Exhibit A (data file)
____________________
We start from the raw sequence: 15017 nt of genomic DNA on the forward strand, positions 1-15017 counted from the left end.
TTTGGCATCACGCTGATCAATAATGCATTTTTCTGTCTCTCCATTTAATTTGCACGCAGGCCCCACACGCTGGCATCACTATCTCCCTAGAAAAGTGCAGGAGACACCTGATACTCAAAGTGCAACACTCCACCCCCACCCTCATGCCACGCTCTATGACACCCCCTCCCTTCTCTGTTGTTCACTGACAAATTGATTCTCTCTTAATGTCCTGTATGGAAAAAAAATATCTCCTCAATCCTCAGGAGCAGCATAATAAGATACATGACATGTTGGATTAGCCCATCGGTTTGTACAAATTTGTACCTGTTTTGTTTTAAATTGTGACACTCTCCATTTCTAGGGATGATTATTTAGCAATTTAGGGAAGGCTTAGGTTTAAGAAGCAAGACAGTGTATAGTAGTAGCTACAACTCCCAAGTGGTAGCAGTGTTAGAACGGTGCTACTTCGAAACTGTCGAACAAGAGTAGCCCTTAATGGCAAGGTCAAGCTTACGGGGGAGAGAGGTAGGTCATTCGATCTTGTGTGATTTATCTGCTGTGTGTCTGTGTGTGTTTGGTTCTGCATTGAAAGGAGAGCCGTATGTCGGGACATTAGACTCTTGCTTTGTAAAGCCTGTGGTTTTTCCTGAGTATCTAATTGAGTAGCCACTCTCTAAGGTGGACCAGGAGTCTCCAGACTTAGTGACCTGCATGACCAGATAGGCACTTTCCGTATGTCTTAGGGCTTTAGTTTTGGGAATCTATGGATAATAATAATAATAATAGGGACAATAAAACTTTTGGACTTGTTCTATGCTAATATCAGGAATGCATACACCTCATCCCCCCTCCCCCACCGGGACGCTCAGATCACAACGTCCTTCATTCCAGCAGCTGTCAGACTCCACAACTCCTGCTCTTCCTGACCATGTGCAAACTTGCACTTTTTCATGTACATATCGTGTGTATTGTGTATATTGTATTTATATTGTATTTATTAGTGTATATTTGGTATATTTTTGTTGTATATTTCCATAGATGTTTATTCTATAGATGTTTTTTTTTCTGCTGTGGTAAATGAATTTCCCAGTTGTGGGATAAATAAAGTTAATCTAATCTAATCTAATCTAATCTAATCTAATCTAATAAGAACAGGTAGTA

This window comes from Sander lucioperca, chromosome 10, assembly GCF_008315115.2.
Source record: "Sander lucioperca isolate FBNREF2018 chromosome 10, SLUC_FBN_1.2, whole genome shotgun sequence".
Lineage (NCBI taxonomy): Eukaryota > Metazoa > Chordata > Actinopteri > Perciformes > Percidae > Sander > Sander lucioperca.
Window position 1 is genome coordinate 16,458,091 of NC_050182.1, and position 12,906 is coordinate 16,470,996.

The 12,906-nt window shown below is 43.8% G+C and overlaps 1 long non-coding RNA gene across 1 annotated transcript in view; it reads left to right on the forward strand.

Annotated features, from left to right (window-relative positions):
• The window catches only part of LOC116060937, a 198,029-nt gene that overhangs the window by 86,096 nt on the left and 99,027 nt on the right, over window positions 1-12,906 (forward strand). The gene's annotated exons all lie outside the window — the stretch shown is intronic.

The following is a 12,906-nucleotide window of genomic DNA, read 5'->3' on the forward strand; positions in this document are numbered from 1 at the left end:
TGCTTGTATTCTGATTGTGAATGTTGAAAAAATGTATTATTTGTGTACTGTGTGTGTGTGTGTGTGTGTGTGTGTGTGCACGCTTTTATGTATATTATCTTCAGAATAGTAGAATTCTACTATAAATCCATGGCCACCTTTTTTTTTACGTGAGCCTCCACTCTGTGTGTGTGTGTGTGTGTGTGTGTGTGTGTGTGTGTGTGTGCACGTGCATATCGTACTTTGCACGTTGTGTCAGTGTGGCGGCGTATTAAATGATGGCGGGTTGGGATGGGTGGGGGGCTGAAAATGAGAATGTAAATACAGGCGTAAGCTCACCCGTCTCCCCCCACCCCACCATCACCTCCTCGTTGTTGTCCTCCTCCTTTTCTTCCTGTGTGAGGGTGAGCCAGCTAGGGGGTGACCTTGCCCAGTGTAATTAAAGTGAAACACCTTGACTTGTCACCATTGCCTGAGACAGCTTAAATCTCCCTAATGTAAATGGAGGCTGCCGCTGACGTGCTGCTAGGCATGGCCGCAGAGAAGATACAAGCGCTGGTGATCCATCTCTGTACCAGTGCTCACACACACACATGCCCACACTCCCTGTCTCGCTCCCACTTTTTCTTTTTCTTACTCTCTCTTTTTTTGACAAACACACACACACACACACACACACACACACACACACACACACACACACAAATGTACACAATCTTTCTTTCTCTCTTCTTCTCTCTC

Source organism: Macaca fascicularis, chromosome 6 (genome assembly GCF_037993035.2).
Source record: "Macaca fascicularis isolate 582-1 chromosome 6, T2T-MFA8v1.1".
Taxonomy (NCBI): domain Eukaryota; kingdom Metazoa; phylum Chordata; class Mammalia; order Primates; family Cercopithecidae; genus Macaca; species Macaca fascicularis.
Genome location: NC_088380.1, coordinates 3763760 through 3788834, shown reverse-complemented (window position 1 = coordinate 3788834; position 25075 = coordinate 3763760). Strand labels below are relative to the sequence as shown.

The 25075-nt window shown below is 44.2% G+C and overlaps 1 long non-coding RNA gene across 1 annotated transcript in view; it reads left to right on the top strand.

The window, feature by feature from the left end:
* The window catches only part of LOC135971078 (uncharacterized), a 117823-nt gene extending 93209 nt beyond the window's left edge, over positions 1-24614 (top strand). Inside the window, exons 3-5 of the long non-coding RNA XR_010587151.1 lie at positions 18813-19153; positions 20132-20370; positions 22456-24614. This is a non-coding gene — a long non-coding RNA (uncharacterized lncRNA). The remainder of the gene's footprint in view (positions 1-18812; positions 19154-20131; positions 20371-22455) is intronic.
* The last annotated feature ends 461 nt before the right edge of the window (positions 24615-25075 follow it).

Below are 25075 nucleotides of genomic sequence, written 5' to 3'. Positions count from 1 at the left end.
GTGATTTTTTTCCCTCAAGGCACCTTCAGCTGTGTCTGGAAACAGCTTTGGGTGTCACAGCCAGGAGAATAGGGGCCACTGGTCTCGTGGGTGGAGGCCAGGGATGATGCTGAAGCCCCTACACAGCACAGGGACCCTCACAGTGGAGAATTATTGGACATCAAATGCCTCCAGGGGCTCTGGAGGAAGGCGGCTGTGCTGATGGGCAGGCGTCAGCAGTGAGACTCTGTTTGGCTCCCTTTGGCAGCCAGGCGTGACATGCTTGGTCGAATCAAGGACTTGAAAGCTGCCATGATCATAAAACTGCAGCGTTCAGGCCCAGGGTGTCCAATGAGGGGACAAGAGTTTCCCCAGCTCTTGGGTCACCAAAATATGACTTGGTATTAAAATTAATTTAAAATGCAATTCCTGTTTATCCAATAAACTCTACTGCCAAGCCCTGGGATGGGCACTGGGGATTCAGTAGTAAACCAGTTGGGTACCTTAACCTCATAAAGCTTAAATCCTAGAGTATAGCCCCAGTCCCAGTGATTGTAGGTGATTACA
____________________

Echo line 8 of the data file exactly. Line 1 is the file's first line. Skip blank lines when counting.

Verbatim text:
Annotated features, from left to right (window-relative positions):